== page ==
system_fetch_template(cfg, template="Model Diagram")
it will create the file
system.svg. You can edit it and save it as a portable network graphics (png) file named
system.png in the directory with the
ubiquity_app.R file. When you start the ShinyApp it should find that file and create a tab in the plotting area of the App.
Sometimes you need more detail than an annotated model diagram. Or you may need to perform some calculations based on the results of a simulation. It may be better to present information in a tabulated format. For these scenarios you can create an RMarkdown file. Create a copy the report template (
system_report.Rmd) and a script to test it (
system_fetch_template(cfg, template="Shiny Rmd Report")
When this is called you’ll have access to the ubiquity model object (
cfg) and the simulation results
som. The simulation results will take the form of a deterministic simulation (see the output of
?run_simulation_ubiquity) or, if variability is checked, a stochastic simulation (see output of
To tell the ShinyApp to load the report (named
system_report.Rmd), the following lines need to be added to
cfg$gui$modelreport_files$R1$title = "Tab Title" cfg$gui$modelreport_files$R1$file = "system_report.Rmd"
title field is the title of the tab in the ShinyApp and
file is the name of the file that you created. You can create up to five reports this way, and these are differentiated by the list name (
test_system_report.r can be used to debug your model report file. First run your model in the ShinyApp with the reports disabled. When the App runs it stores the state (
cfg) and the current simulation results (
som) in the following data files:
Next load the test script, modify the report name accordingly, and run it:
This should generate your report in HTML format. You can insert debugging commands in the report and test it while you add information. Once you have it working, you can enable the report as described above and it should appear as a tab viewable by the user.
Not all reports may depend on user input. For example, if you have an RMarkdown file that documents your modeling assumptions or the model construction process then the content will not change as the user interacts with the App. To use a pre-rendered report you simply have to replace
cfg$gui$modelreport_files$R1$title = "Tab Title" cfg$gui$modelreport_files$R1$file = "system_report.html"
This will tell the App to read in the html, prevent rendering the report, and speed things up for the user.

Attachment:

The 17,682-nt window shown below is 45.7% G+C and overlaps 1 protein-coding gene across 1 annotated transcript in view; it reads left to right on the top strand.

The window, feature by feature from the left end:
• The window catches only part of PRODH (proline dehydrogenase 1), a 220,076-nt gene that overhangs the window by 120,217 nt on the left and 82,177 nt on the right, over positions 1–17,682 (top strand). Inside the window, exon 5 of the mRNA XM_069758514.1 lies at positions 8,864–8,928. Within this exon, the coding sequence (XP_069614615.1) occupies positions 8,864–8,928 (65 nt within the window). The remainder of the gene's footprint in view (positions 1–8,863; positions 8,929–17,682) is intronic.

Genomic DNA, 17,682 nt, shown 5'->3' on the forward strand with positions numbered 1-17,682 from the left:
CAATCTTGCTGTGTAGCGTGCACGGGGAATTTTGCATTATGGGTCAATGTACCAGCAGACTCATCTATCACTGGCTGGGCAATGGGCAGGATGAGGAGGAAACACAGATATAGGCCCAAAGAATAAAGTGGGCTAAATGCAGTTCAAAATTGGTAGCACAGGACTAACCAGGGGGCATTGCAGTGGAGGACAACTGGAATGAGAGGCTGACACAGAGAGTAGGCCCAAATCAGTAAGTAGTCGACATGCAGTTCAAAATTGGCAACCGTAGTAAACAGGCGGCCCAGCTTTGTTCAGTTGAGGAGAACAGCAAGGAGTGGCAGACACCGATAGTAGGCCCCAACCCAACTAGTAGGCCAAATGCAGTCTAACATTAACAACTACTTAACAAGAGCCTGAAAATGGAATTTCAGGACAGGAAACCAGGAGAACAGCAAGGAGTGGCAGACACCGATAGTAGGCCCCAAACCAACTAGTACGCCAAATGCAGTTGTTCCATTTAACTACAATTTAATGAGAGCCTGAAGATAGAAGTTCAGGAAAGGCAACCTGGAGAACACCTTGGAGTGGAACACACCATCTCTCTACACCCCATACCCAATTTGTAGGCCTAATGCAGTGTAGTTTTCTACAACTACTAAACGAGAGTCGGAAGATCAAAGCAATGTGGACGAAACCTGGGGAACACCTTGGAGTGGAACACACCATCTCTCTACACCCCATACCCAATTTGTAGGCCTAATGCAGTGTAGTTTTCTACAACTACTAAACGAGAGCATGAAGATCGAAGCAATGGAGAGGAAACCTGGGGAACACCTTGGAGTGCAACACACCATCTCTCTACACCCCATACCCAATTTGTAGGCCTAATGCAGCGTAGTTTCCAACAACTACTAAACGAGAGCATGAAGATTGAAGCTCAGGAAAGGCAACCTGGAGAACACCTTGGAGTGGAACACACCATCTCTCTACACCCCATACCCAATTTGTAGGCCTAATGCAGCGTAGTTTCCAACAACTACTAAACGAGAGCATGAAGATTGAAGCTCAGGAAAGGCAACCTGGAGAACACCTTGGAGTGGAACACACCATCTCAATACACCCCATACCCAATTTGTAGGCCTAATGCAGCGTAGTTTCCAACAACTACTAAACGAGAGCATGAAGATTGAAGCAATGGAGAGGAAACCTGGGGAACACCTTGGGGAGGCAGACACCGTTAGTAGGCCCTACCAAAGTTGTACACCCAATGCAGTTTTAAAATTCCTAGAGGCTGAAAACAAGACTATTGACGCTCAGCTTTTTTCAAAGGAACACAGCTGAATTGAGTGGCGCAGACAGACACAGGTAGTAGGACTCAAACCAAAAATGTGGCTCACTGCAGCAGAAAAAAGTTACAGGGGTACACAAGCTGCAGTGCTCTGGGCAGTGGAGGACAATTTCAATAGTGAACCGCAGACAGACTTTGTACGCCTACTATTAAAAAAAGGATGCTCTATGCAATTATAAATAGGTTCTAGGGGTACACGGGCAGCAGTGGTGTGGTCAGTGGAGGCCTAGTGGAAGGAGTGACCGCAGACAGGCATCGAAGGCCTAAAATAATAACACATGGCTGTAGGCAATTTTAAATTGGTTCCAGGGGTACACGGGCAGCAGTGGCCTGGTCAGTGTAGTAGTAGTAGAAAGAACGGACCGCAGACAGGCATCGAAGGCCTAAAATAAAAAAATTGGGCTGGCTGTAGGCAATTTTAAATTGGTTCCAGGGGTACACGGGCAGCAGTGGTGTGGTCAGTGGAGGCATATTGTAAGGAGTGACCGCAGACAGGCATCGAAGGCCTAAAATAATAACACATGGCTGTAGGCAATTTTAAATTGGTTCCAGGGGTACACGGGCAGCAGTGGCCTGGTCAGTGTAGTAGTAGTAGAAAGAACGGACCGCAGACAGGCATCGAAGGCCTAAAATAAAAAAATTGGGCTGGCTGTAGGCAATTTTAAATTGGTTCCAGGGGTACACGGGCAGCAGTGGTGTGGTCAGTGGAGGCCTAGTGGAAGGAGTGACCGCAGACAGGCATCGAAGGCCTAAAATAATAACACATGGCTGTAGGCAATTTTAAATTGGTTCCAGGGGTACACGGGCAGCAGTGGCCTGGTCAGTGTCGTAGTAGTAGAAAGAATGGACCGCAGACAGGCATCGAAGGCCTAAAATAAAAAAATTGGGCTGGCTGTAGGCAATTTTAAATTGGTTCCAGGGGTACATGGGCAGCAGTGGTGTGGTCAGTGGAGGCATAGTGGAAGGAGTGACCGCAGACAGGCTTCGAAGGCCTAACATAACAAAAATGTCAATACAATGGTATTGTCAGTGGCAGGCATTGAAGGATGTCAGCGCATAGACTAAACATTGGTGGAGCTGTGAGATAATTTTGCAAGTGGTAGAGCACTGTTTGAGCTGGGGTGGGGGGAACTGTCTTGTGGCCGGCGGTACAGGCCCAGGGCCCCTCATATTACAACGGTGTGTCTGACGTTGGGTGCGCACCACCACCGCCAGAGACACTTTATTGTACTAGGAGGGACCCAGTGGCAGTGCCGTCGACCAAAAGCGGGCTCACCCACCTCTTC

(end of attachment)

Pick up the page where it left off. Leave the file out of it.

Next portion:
To customize the simulation and plotting within the ShinyApp it is necessary to create custom functions. These need to be placed in a file. For example these could be placed in
mylibs.r in the main template directory. Lastly, you need to tell the ShinyApp to load this file. You need to edit
ubiquity_app.R and add the following line:
cfg$gui$functions$user_def = 'mylibs.r'
By default the ShinyApp will run simulations using
run_simulation_ubiquity (individual) or
simulate_subjects (population). These take as inputs the
parameters vector containing the current parameter set with any changes made through the interface and
cfg data structure. You can create your own functions and overwrite these by defining the following:
cfg$gui$functions$sim_ind = 'function_name(parameters, cfg)'
cfg$gui$functions$sim_var = 'function_name(parameters, cfg)'
Note that in order to use the default plotting functionality these functions need to return values in the same format as the default functions for individual (
run_simulation_ubiquity) and population (
To customize the plotting output you need to create functions that can utilize the simulation output
som. For individual and population simulations this is the output of
simulate_subjects, respectively. Unless user-specified simulation functions are being used. In that case
som can have any format needed. It is possible to also access the
parameters vector containing current parameter set with any changes made through the interface and
cfg data structure. You can create your own plotting functions and overwrite these by defining the following in
cfg$gui$functions$plot_ind = 'function_name(cfg, parameters,som)'
cfg$gui$functions$plot_var = 'function_name(cfg, parameters,som)'
To deploy the ShinyApp on a shiny server you need to indicate this by modifying
ubiquity_app.R and changing the deploying variable to
deploying = TRUE
Then the ShinyApp needs to be initialized on the server. You can do this two ways. First you can create an empty file called
REBUILD that needs to be deployed along side the other app files. You can do this with the
touch command from the
This will force the initialization the first time the app is loaded. This works well if you are using
rsconnect to deploy your app. Alternatively, you can manually sync the files and run the following as the shiny user on the server.
If the App fails to run on the Shiny Server check the following:
To test deployment you can install the shinyVM